The complaint I hear most often about testimony meeting is that people don’t actually bear testimony — that instead they do things like tell stories, engage in “thankamonies,” and so forth. While I am not entirely unsympathetic to such complaints, I find myself curious as to how those who are raising these concerns would imagine the ideal testimony meeting. In other words, what exactly does it mean to stick strictly to testimony-bearing?
That they [the rights of the priesthood] may be conferred upon us, it is true; but when we undertake to cover our sins, or to gratify our pride, our vain ambition, or to exercise control or dominion or compulsion upon the souls of the children of men, in any degree of unrighteousness, behold, the heavens withdraw themselves; the Spirit of the Lord is grieved; and when it is withdrawn, Amen to the priesthood or the authority of that man. –D&C 121:37
So why do I so rarely see “amen” being said to someone’s priesthood or authority?
Preface: A month or two ago, there were a few conversations on the bloggernacle that highlighted a couple of common responses to feminist concerns. Dan Ellsworth over at Mormon Mentality decided to give the ZD bloggers some advice: he argued that we spend too much time thinking about the church (and our feminist concerns), and that we would worry less if we diversified and spent more time doing things we enjoyed. He also argued that we were going about trying to find answers to our concerns the wrong way. GeoffJ at New Cool Thang expressed confusion, writing in one of the long debates, “I must be missing something here.. If you are certain you are not less than men in the universe and in God’s eyes what are your deep wounds over that subject?”
Both of these comments highlight a common reaction to feminist concerns. I would summarize it as the “why do you worry?” reaction, and it exhibits a genuine confusion as to why feminists are worked up over what seem (to others) to be either inconsequential issues or issues that others firmly believe will be worked out in the eternities. Because “why do you worry?” is a common response to feminist conversations, I wanted to do a post on this subject. This post is specific to me and my experience–other feminists have their own stories, which I encourage them to share. Read More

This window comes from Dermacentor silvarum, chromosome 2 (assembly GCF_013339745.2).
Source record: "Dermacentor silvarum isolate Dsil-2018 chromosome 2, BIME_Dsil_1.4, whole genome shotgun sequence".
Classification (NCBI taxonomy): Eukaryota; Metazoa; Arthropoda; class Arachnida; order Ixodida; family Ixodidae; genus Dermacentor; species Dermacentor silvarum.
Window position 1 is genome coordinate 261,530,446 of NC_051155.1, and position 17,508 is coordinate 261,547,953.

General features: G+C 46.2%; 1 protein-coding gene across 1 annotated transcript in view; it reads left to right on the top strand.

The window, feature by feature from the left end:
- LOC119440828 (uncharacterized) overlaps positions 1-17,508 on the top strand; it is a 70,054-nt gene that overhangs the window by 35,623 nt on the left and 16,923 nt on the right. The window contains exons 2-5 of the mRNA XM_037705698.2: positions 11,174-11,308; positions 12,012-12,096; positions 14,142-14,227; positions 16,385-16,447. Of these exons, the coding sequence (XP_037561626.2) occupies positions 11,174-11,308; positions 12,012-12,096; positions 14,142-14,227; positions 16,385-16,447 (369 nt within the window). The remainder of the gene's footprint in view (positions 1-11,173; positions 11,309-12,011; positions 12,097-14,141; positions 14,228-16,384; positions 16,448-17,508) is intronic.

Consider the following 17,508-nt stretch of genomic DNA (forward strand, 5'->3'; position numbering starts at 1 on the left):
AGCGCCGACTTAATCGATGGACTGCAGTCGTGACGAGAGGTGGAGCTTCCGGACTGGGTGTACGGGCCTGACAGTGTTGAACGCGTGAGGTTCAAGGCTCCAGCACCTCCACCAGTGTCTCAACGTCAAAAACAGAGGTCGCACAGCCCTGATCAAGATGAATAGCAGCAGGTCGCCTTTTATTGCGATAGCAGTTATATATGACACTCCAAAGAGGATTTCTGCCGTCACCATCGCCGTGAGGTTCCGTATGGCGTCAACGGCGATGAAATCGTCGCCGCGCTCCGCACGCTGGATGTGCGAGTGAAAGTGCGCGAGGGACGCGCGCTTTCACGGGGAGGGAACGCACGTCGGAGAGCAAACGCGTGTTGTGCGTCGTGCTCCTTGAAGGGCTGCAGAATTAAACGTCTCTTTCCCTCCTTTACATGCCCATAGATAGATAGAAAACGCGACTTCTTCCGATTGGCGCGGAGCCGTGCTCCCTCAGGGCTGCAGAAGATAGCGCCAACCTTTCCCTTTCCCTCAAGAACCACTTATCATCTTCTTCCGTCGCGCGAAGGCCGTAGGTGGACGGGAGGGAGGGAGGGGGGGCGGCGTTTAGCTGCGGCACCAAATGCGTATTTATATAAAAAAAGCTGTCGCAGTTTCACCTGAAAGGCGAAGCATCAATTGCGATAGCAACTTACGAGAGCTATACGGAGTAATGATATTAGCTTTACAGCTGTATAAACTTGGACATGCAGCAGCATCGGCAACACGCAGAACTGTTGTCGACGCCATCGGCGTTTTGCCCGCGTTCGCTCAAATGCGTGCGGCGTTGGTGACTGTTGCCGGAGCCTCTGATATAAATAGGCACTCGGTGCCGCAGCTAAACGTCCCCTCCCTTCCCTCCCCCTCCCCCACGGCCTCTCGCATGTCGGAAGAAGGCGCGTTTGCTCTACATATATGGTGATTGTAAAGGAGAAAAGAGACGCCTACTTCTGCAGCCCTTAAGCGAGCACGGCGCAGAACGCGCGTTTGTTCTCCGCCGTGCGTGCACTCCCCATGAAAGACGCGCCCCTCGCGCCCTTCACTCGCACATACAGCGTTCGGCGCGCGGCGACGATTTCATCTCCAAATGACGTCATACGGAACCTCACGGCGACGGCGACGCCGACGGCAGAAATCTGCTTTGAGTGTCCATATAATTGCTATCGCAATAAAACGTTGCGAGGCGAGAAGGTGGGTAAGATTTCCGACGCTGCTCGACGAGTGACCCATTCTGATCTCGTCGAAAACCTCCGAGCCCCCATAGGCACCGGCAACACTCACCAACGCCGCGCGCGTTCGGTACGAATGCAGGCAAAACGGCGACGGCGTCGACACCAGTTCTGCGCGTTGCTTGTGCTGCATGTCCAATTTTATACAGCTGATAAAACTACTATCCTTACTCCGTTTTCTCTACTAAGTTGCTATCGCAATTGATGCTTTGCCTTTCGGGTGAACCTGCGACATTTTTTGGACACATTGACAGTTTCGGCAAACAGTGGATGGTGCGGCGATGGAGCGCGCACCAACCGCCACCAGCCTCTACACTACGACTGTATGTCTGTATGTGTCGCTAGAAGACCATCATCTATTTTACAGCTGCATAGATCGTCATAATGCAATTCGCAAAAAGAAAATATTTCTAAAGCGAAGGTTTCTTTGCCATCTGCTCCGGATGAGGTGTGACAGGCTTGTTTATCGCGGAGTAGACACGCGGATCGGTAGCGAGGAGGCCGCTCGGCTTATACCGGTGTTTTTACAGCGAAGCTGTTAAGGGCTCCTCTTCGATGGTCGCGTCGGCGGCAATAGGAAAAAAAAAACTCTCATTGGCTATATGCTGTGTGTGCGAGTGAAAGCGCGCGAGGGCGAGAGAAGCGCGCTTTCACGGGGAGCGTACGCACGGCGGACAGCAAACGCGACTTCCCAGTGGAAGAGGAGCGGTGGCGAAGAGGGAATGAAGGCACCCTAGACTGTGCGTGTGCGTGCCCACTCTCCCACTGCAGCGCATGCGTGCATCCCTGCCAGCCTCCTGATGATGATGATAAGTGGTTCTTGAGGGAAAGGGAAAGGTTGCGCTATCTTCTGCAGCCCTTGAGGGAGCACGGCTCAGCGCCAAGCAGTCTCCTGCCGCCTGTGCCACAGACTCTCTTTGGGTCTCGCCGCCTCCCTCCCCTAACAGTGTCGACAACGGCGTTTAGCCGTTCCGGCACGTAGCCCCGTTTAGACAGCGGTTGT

In honor of having made it through another year of Mother’s Day and Father’s Day celebrations (and/or firestorms), I’d like to consider some issues related to parenthood, and how we talk about it in the Church. Though I admittedly do have my qualms about some of the language related to gender, I have to say that the LDS emphasis on the importance of parenting is something I actually quite appreciate, and generally see as positive. At the same time, as a single adult member of the Church, I’m all too aware of how this emphasis can leave a large segment of the community feeling somewhat like second-class citizens. So I find myself coming back to the question, is there a way to talk about the importance of parenthood that doesn’t marginalize the non-parents? Or is that simply one of the costs of keeping the role of parent as central as we want it to be? I honestly don’t know the answer to that one. Read More
Kaimi recently posted on T&S about Brides Among the Beehives, with reference to Joseph Smith’s marriage to a 14-year-old. A few commenters have pointed out that 14-year-olds are not in fact Beehives, but rather Mia Maids. Though I have nothing to say at the moment about Joseph Smith’s polygamous marriages, this discussion has led me to ponder the fact that we refer to our Young Women as Beehives, Mia Maids, and Laurels. As a YW, I found the names rather silly (particularly “Mia Maid”), and I can’t say my opinion has changed much in the years since then. Of course, part of the fun of being a Mormon is having all these quirky terms. Nonetheless, I’m wondering whether anyone has any good suggestions for alternate names. What would you call the different groups of Young Women? Or do you like the labels we have?
John Dehlin interviewed me for the second episode in his series of podcasts on Mormonism and feminism. I gave an overview of the three waves of feminism, and didn’t really talk a lot about Mormonism at all (he wanted to start with a podcast that gave some background on the women’s movement.) Anyway, head over to Mormon Stories to give the podcast a listen. And if you feel I was misrepresenting anything, or if you want to discuss the history of feminism or other issues I raised, feel free to come back here and comment.
And while you’re over at Mormon Stories, give John Dehlin a big hearty thanks for doing this series!
I can’t remember when I first met Karen, but I’m sure that she took me seriously aback. Karen was a large, heavyset, mentally handicapped woman in our branch who had little sense of personal boundaries or respect for personal space. Karen favored enormous T-shirts featuring her favorite band, Cinderella, and pants for church, and she sported the type and amount of bling stereotypically associated with inner-city drug dealers. Karen loved painting her nails and dying her hair, and her nail polish was generally badly applied, and her hair badly dyed. Various Relief Society presidents tried to convince Karen of the virtues of dresses and skirts and looking a little more like the rest of us. No go. Karen was insistent on Cinderella. Read More
If there is a secular religion in contemporary , which argues that through the “law of attraction,” positive thinking will bring positive things into your life.
, which argues that through the “law of attraction,” positive thinking will bring positive things into your life.Read More